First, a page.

Monday, May 11, 2015

The First Annual Phillipsburg Comic Con

We went to the First Annual Phillipsburg Comic Con on Saturday. It was organized jointly by the school’s comic club and the anime/manga club. I think it’s kind of great that the school has both clubs. They certainly didn’t have that kind of thing when I was growing up. (Though, in all fairness, I did graduate from a very small and relatively rural high school.)

For a first time, high school convention, they managed to attract some real talent. Joe Kelly, Scott Hanna, Rags Morales, Adam Kubert. That’s particularly impressive when you also consider that there was another local con this week, as well as Wizard World Philly.

My original plan had been to walk to the high school (it was being held in the gym), and get there an hour before it opened. It later turned out this level of planning was…unnecessary. I eventually decided that we could just drive there and park in the lot, and if they were parked so full that I couldn’t get a spot, then we certainly weren’t going to get inside, either.

The neighbors, wonderful people and fellow fans, were already there by the time we arrived, and their son (in his Batman costume) and Lily (in her Loki Charms shirt) wasted no time in chasing each other around. I’m not sure what Batman was going to do to Loki if he ever caught up, but they were having fun.

We went inside when the doors opened and the artists were still setting up. Lily bought a Jessica Rabbit Funk Pop figure for herself (she’s a sucker for the Veronica Lake look), and an ET figure for Jen for Mother’s Day. We walked the floor, and it wasn’t yet crowded.

I had the chance to talk with Scott Hanna about Dreamscape. He had come in when I worked there (Nick gave comic creators a big discount), and we reminisced about the store a bit, which was neat. He always impressed me as a genuinely nice guy, and it was nice to talk with him.

I picked up two prints from Rags Morales. Morales was the artist for Grant Morrison’s reboot of Superman, where they reimagine his early adventures in Metropolis. They updated him for modern times, but kept his “fighting for the little guy” populist roots.

I picked up this print, and I like it a lot. I’m reluctant to post an artist’s picture’s online, but I figure he must have it for sale on his website, and anyone who likes the pic enough to copy a blurry image from my phone should be willing to pay the ten dollars for a print at his website.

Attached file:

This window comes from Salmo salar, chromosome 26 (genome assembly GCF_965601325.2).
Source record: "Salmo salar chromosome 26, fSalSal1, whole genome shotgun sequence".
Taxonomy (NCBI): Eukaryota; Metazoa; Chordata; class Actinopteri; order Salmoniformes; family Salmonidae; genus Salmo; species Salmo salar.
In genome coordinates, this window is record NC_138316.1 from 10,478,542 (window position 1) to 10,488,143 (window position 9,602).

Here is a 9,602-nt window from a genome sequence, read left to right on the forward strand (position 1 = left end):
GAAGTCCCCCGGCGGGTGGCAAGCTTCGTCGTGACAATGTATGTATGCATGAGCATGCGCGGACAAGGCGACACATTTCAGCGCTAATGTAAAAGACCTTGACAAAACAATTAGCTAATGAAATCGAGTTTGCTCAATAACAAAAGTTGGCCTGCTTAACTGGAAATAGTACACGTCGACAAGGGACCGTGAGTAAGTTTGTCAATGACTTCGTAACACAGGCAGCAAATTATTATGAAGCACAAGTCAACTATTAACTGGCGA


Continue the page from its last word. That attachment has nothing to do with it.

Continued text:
It captures a lot of I really love about Superman.  His neck is a bit weirdly long (and now that I’ve mentioned it, you’ll never be able to unsee it), but I think that was a deliberate decision, necessitated by the presence of the girder. He’s just happy, and young and optimistic. He looks like he enjoys being Superman. The art is very different from Frank Quietly’s work in All-Star Superman, but it reminds me of something Morrison, on the writing of Superman for that: "He was perched with one knee drawn up, chin resting on his arms. He looked totally relaxed...and I suddenly realized this was how Superman would sit. He wouldn't puff out his chest or posture heroically, he would be totally chilled. If nothing can hurt you, you can afford to be cool. A man like Superman would never have to tense against the cold; never have to flinch in the face of a blow. He would be completely laid back, un-tense." 

Overall, I liked the convention a lot. A friend asked how it was, and I described it as “Small, but nice.” Sure, it could do with a little more polish, but as a first time con run by high school kids, it was great.

1 comment:

  1. Not looking to start a huge debate on this, but I checked out Superman's neck, since you mentioned it. I don't know that someone of Morales caliber painstakingly measures things like proportions--I'd have to guess he does not--but the neck on super heroes can be anywhere from half a head to a full head in length. I see it as 3/4 of a head in the drawing in question, which to me makes sense given that Superman's head is turned to 3/4 view, so you'll see more of the neck as it meets the skull.